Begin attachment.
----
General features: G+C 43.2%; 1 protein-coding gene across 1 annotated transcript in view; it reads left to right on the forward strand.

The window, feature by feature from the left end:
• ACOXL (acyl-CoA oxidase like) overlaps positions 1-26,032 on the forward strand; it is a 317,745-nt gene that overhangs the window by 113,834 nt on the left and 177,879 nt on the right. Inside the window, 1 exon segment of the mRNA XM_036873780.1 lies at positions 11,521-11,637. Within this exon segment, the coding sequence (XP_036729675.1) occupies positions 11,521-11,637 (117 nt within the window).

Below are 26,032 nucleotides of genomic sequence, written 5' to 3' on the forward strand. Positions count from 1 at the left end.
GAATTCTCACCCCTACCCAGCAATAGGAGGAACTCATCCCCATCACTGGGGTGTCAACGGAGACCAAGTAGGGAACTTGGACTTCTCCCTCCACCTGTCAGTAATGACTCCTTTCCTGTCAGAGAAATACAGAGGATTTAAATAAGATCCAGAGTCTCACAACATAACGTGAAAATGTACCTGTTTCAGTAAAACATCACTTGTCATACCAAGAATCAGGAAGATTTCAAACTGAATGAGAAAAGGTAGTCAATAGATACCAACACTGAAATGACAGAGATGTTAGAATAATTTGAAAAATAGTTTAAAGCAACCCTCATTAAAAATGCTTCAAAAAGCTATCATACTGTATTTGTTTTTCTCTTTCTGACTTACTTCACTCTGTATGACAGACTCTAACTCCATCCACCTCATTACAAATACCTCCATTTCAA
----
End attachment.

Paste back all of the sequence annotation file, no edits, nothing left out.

General features: G+C 43.2%; 1 protein-coding gene across 1 annotated transcript in view; it reads left to right on the forward strand.

The window, feature by feature from the left end:
• ACOXL (acyl-CoA oxidase like) overlaps positions 1-26,032 on the forward strand; it is a 317,745-nt gene that overhangs the window by 113,834 nt on the left and 177,879 nt on the right. Inside the window, 1 exon segment of the mRNA XM_036873780.1 lies at positions 11,521-11,637. Within this exon segment, the coding sequence (XP_036729675.1) occupies positions 11,521-11,637 (117 nt within the window).

Below are 26,032 nucleotides of genomic sequence, written 5' to 3' on the forward strand. Positions count from 1 at the left end.
GAATTCTCACCCCTACCCAGCAATAGGAGGAACTCATCCCCATCACTGGGGTGTCAACGGAGACCAAGTAGGGAACTTGGACTTCTCCCTCCACCTGTCAGTAATGACTCCTTTCCTGTCAGAGAAATACAGAGGATTTAAATAAGATCCAGAGTCTCACAACATAACGTGAAAATGTACCTGTTTCAGTAAAACATCACTTGTCATACCAAGAATCAGGAAGATTTCAAACTGAATGAGAAAAGGTAGTCAATAGATACCAACACTGAAATGACAGAGATGTTAGAATAATTTGAAAAATAGTTTAAAGCAACCCTCATTAAAAATGCTTCAAAAAGCTATCATACTGTATTTGTTTTTCTCTTTCTGACTTACTTCACTCTGTATGACAGACTCTAACTCCATCCACCTCATTACAAATACCTCCATTTCAA